Putting shingles on a flat roof is probably not the best way to go, but in the event you decide you want shingles on your flat roof instead of shakes, tile or metal here are a few good pointers to follow. But remember, the lowest pitch accepted by most cities and counties for applying basic asphalt shingles is a 3 inch rise to a 12 inch run. Read on to learn how to shingle a flat roof.
Know that there are a number of cities that will allow for composition asphalt roof shingles at a two to 12 pitch. However, because of the lower pitch they may require double the amount of paper, and instead of a standard 5 inch reveal, they will ask you to overlap your shingles with a 3 inch reveal. In doing so, you are doubling the amount of material per square foot of roof and doubling the weight being put on your roof.
Understand that most contractors prefer using a roll-out roofing as opposed to shingles when roofing low pitch roofs, such as patio awnings and sheds. Basic standard roll out roofing is called 90 lb. mineral spirit. It is a fibrous asphalt impregnated with granules. It comes in several basic colors such as white, brown and black. The roll-out is placed over a 30 lb. felt. One roll covering 100 sq. ft. weighs about 30. lbs thus the reason for the name, 30 lb. felt.
Keep in mind that another method for roofing a low pitch or flat roof is called torch down roofing. This method looks the same as the 90 lb. mineral spirit, but it has a different composition. It requires a 2000-degree torch to heat it as it is being laid down. The torch down roofing material melts together as it overlaps. This method does not require a 30 lb. felt base because it catches fire. A fiberglass felt base is the standard base. Metal cap nails are used instead of staples for securing the fiberglass base.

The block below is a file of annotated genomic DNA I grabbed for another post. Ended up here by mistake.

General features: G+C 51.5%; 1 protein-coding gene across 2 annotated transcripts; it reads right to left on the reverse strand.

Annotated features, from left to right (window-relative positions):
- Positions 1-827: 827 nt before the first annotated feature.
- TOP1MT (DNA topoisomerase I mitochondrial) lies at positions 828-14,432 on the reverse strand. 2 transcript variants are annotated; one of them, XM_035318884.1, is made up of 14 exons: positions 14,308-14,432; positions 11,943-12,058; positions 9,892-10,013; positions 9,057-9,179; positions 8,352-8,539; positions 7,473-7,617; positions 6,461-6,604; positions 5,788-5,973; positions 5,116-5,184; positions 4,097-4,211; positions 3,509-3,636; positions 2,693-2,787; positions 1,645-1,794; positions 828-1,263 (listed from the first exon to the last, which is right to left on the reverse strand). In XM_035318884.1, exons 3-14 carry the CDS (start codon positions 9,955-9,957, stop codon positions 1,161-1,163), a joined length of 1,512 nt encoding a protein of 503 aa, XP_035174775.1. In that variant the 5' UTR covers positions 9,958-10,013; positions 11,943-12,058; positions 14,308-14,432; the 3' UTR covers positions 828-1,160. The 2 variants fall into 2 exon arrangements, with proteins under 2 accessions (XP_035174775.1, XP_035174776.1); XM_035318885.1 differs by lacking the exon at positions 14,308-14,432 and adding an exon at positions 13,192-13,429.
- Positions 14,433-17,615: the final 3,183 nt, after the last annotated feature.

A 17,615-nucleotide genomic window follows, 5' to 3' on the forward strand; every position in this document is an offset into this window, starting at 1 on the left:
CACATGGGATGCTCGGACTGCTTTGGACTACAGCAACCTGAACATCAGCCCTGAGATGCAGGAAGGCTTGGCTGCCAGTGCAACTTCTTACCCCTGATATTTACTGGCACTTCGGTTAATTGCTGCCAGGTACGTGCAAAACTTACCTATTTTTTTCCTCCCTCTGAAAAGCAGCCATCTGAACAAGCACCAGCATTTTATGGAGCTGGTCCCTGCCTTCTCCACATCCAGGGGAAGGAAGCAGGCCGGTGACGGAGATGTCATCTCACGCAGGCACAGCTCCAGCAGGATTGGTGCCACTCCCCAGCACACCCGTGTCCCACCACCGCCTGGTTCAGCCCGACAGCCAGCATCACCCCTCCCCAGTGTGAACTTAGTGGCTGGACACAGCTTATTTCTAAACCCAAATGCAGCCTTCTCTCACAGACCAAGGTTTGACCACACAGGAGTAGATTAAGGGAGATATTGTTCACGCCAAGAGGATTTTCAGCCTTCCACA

Remember the best way to roof a flat roof or low pitch roof is to use a modified self-adhesive roll out roofing material. Much like torch down with a fibrous base, nailed rather than stapled, this roof material is laid out in lengths and has a self-adhesive backing for securing it in place. This material adheres to the fiberglass backing and eliminates the torch. Adhesive roll out roofing might cost more up front, but the long life span will save money over time.